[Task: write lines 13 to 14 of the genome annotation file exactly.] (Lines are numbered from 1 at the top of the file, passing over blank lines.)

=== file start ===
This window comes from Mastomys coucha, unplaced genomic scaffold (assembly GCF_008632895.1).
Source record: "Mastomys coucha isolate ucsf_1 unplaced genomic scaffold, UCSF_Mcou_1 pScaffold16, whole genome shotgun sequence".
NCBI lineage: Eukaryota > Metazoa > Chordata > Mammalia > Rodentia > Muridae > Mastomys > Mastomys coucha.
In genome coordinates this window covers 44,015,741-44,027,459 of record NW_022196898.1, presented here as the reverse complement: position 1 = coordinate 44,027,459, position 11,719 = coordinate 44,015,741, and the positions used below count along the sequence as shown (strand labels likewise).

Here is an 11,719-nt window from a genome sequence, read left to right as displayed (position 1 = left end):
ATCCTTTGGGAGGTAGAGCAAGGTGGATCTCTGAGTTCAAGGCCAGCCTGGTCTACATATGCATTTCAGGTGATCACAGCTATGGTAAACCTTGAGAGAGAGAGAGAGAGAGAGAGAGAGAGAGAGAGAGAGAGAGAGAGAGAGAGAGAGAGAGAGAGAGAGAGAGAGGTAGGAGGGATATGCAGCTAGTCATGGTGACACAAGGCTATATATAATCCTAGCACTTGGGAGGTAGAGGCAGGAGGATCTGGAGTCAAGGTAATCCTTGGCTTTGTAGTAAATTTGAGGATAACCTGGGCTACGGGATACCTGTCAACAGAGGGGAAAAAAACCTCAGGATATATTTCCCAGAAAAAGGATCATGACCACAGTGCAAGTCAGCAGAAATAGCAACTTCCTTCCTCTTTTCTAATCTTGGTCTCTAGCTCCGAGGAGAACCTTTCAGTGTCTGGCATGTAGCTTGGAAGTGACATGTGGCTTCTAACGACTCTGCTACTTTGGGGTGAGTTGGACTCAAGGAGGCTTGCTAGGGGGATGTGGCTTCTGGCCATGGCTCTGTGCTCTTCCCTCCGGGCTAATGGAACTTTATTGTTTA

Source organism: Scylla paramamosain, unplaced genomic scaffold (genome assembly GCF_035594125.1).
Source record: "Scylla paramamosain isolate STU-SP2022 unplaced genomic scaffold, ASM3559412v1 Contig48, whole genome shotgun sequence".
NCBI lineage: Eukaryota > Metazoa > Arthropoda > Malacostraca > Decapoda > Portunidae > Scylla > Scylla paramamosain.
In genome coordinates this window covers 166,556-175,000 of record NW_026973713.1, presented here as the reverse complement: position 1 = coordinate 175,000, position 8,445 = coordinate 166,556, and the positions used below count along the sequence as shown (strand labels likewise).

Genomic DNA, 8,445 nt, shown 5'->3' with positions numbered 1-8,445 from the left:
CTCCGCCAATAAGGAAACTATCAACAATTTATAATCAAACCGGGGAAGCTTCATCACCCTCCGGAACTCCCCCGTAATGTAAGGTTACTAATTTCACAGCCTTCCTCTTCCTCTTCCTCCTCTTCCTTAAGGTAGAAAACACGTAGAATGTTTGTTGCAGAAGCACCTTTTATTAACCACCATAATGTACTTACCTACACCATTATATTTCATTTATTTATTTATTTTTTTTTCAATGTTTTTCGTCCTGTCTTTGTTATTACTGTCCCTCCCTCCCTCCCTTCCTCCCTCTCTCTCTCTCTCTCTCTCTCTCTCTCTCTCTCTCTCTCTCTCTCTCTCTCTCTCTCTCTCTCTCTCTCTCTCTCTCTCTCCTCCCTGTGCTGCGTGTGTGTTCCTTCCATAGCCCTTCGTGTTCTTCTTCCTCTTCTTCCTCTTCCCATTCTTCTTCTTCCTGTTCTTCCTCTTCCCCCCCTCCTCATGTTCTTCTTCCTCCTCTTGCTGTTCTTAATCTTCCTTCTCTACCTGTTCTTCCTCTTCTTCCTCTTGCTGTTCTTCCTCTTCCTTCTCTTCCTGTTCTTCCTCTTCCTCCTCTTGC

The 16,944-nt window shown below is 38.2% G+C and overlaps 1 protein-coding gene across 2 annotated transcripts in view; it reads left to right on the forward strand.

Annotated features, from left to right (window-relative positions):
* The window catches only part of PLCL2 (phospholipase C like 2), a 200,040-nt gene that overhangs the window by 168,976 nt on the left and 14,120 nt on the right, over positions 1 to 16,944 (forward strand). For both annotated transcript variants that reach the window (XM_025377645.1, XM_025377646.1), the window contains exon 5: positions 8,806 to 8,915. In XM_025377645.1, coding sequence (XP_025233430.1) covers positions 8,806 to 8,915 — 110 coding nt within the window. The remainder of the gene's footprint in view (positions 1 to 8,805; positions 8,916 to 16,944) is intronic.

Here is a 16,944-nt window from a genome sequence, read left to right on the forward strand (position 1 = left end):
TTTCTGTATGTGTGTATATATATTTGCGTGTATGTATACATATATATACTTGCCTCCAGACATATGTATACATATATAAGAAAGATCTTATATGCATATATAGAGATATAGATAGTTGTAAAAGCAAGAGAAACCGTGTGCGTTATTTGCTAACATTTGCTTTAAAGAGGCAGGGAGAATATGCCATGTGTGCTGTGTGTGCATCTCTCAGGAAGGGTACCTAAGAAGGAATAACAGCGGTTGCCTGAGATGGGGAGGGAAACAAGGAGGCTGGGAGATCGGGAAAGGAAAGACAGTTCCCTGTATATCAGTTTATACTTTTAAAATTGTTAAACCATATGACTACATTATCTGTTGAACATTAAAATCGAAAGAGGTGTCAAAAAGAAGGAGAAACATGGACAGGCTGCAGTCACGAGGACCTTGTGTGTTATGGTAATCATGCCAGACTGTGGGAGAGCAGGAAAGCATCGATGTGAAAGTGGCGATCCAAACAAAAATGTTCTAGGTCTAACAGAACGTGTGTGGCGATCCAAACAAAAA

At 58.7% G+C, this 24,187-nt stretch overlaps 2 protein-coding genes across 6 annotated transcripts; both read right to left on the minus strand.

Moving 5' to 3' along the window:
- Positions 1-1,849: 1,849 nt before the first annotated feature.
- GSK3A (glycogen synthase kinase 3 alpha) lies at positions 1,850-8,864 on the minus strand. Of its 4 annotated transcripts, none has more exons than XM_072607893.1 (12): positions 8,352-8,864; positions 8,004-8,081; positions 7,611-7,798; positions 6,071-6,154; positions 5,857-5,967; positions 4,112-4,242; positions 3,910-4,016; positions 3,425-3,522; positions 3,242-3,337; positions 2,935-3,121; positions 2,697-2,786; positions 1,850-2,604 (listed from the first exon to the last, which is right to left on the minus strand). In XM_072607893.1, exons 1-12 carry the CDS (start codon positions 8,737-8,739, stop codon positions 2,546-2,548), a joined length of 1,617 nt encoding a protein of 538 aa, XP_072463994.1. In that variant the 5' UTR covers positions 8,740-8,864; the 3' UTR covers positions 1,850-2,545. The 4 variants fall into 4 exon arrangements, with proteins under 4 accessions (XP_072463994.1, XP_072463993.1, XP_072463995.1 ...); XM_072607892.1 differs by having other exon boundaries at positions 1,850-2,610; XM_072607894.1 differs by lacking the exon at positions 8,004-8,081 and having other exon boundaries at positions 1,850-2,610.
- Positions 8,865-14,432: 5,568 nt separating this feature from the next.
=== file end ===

The 16,944-nt window shown below is 38.2% G+C and overlaps 1 protein-coding gene across 2 annotated transcripts in view; it reads left to right on the forward strand.

Annotated features, from left to right (window-relative positions):